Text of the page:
Auto Dealer Fraud - Enforcing Your Rights
Created by FindLaw's team of legal writers and editors | Last reviewed June 20, 2016
If you believe that you may be a victim of auto dealer fraud, there are a number of steps you can take to enforce your legal rights. Following is a discussion of three options: contacting the dealer, filing a complaint with a state agency, and getting an attorney's help.
Contacting the Dealer
In many states, if you believe that auto dealer fraud was committed, you are required to contact the dealer and give them an opportunity to correct the problem before you take any legal action (such as filing a lawsuit). This contact can be initiated by you personally, or it can be made by your attorney, but it should be in writing and should clearly illustrate both the problem (i.e. the dealer's failure to disclose certain financing charges), and what steps you would like the dealer to take to resolve the problem (i.e. a partial refund of the vehicle purchase price).
Filing a State Agency Complaint
If you believe that you may have been a victim of auto dealer fraud, you may want to file a complaint with a state agency that protects consumers' rights in connection with vehicle purchases. In some states, that agency may be a consumer protection division of the state attorney general's office, or may be an agency specifically designated to handle complaints regarding auto dealers. For example, consumers in Wisconsin can file a complaint about an auto dealer with the Wisconsin Department of Transportation's Dealer Section, and Texas citizens would contact the Texas Motor Vehicle Division's Enforcement Section.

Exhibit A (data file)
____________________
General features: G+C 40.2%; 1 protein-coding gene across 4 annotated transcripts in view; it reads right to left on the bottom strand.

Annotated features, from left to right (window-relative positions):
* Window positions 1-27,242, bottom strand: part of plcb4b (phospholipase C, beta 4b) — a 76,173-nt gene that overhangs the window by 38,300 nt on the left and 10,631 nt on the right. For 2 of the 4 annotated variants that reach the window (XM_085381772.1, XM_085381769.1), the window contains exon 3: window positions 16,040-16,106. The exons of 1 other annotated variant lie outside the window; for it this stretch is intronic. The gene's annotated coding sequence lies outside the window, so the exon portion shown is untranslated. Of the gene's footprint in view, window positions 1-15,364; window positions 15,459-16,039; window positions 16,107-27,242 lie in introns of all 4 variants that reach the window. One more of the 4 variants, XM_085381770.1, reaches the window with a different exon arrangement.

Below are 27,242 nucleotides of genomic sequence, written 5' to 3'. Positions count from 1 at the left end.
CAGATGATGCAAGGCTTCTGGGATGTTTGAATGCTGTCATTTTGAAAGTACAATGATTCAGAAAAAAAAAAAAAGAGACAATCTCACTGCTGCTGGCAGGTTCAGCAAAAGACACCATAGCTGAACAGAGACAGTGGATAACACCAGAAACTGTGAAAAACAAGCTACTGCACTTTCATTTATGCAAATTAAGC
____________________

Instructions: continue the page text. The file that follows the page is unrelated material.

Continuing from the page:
Getting an Attorney's Help
If you recently purchased a vehicle and you suspect that the dealer may have committed fraud during the sales process, you may want to speak with an experienced Auto Dealer Fraud Attorney. An Auto Dealer Fraud attorney will evaluate all aspects of your case and explain all options available to you -- including what you can expect if you decide to file a lawsuit against an auto dealer -- and will work with you to ensure the best possible outcome for your case. Remember that in some states, you are required to contact the dealer and give them an opportunity to correct the problem before you take any legal action.
You Don’t Have To Solve This on Your Own – Get a Lawyer’s Help
Meeting with a lawyer can help you understand your options and how to best protect your rights. Visit our attorney directory to find a lawyer near you who can help.